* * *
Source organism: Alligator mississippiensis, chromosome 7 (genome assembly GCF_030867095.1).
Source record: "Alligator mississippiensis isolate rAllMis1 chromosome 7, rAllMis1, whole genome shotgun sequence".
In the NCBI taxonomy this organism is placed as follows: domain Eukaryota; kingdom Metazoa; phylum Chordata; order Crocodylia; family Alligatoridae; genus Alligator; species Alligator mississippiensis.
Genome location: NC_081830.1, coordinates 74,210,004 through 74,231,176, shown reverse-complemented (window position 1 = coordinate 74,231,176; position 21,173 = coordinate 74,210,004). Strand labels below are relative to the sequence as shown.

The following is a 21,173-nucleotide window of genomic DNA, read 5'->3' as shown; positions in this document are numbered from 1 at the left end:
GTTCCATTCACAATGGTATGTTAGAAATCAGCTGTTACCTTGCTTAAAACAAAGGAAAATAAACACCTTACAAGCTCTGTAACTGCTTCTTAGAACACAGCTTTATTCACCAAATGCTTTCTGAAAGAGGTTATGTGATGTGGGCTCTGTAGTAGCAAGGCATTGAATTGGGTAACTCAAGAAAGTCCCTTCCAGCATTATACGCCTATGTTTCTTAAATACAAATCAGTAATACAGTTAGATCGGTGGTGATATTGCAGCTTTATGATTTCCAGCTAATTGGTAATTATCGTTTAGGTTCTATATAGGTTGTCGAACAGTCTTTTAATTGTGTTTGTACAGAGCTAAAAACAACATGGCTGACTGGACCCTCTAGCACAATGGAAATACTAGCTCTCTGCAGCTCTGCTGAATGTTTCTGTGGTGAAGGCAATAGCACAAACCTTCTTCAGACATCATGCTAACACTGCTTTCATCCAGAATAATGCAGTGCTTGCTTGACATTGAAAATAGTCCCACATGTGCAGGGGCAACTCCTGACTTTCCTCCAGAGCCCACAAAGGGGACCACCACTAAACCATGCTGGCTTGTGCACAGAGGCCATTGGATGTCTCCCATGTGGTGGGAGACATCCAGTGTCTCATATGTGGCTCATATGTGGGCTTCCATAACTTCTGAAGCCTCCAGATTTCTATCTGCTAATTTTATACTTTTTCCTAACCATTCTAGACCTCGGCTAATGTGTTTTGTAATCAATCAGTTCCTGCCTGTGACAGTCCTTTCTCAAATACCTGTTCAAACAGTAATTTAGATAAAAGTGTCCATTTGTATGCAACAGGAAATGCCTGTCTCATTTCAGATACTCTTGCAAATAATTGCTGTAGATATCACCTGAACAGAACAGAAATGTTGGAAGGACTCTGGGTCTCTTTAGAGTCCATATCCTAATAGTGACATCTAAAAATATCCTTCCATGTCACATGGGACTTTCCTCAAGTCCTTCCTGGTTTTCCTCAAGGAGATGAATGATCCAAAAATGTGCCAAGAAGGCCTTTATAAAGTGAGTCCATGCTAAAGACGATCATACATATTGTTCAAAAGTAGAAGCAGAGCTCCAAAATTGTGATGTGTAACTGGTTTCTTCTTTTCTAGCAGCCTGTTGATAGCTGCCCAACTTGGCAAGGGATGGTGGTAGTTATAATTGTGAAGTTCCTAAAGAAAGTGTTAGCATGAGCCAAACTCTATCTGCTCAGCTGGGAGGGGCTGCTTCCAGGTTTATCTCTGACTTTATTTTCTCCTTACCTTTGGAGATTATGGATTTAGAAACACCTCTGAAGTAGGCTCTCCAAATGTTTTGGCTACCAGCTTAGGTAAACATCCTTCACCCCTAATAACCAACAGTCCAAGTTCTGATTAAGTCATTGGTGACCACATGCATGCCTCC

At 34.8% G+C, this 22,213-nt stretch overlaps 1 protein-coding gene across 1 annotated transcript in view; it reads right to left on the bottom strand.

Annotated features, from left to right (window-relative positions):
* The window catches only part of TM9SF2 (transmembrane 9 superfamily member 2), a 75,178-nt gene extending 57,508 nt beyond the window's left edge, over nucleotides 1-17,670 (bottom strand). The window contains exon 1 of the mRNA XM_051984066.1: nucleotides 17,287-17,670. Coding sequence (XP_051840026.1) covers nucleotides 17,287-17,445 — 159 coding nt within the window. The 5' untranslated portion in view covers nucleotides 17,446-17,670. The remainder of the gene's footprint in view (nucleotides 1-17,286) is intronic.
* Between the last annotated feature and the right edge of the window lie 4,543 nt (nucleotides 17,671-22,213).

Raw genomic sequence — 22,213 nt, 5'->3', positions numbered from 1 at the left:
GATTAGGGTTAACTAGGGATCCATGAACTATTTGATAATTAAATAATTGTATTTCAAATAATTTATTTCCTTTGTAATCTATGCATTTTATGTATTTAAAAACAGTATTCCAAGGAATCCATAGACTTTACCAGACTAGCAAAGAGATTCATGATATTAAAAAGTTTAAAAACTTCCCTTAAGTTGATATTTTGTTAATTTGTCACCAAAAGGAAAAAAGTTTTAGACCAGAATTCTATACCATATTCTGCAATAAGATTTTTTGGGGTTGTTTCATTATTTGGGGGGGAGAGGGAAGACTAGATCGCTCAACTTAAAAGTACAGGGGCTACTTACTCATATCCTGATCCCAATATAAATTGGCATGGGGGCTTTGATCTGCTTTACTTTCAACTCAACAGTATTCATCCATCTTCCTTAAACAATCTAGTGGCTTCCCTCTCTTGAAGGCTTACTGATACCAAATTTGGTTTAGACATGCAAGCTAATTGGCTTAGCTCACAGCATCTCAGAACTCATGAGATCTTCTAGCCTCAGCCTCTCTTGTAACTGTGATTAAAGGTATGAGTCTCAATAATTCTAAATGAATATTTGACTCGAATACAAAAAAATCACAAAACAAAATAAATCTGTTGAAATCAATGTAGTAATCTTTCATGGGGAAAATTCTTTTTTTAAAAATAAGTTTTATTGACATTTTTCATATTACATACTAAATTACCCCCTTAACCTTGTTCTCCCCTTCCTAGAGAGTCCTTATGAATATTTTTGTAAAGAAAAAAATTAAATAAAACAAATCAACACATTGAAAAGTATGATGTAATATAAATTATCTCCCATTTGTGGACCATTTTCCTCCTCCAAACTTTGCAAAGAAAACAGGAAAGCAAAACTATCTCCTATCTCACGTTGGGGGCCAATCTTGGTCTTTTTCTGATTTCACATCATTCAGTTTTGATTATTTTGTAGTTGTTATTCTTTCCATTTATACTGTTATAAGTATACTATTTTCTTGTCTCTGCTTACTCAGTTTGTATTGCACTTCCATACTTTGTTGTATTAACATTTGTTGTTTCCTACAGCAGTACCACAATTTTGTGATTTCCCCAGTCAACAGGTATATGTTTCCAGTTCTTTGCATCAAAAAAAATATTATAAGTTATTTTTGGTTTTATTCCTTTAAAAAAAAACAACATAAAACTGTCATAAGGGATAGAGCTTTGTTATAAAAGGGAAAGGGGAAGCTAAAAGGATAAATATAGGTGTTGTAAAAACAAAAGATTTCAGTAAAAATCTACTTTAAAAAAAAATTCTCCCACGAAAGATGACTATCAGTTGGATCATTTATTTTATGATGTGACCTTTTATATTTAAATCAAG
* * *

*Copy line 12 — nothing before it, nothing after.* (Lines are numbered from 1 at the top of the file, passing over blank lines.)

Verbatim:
GATTAGGGTTAACTAGGGATCCATGAACTATTTGATAATTAAATAATTGTATTTCAAATAATTTATTTCCTTTGTAATCTATGCATTTTATGTATTTAAAAACAGTATTCCAAGGAATCCATAGACTTTACCAGACTAGCAAAGAGATTCATGATATTAAAAAGTTTAAAAACTTCCCTTAAGTTGATATTTTGTTAATTTGTCACCAAAAGGAAAAAAGTTTTAGACCAGAATTCTATACCATATTCTGCAATAAGATTTTTTGGGGTTGTTTCATTATTTGGGGGGGAGAGGGAAGACTAGATCGCTCAACTTAAAAGTACAGGGGCTACTTACTCATATCCTGATCCCAATATAAATTGGCATGGGGGCTTTGATCTGCTTTACTTTCAACTCAACAGTATTCATCCATCTTCCTTAAACAATCTAGTGGCTTCCCTCTCTTGAAGGCTTACTGATACCAAATTTGGTTTAGACATGCAAGCTAATTGGCTTAGCTCACAGCATCTCAGAACTCATGAGATCTTCTAGCCTCAGCCTCTCTTGTAACTGTGATTAAAGGTATGAGTCTCAATAATTCTAAATGAATATTTGACTCGAATACAAAAAAATCACAAAACAAAATAAATCTGTTGAAATCAATGTAGTAATCTTTCATGGGGAAAATTCTTTTTTTAAAAATAAGTTTTATTGACATTTTTCATATTACATACTAAATTACCCCCTTAACCTTGTTCTCCCCTTCCTAGAGAGTCCTTATGAATATTTTTGTAAAGAAAAAAATTAAATAAAACAAATCAACACATTGAAAAGTATGATGTAATATAAATTATCTCCCATTTGTGGACCATTTTCCTCCTCCAAACTTTGCAAAGAAAACAGGAAAGCAAAACTATCTCCTATCTCACGTTGGGGGCCAATCTTGGTCTTTTTCTGATTTCACATCATTCAGTTTTGATTATTTTGTAGTTGTTATTCTTTCCATTTATACTGTTATAAGTATACTATTTTCTTGTCTCTGCTTACTCAGTTTGTATTGCACTTCCATACTTTGTTGTATTAACATTTGTTGTTTCCTACAGCAGTACCACAATTTTGTGATTTCCCCAGTCAACAGGTATATGTTTCCAGTTCTTTGCATCAAAAAAAATATTATAAGTTATTTTTGGTTTTATTCCTTTAAAAAAAAACAACATAAAACTGTCATAAGGGATAGAGCTTTGTTATAAAAGGGAAAGGGGAAGCTAAAAGGATAAATATAGGTGTTGTAAAAACAAAAGATTTCAGTAAAAATCTACTTTAAAAAAAAATTCTCCCACGAAAGATGACTATCAGTTGGATCATTTATTTTATGATGTGACCTTTTATATTTAAATCAAG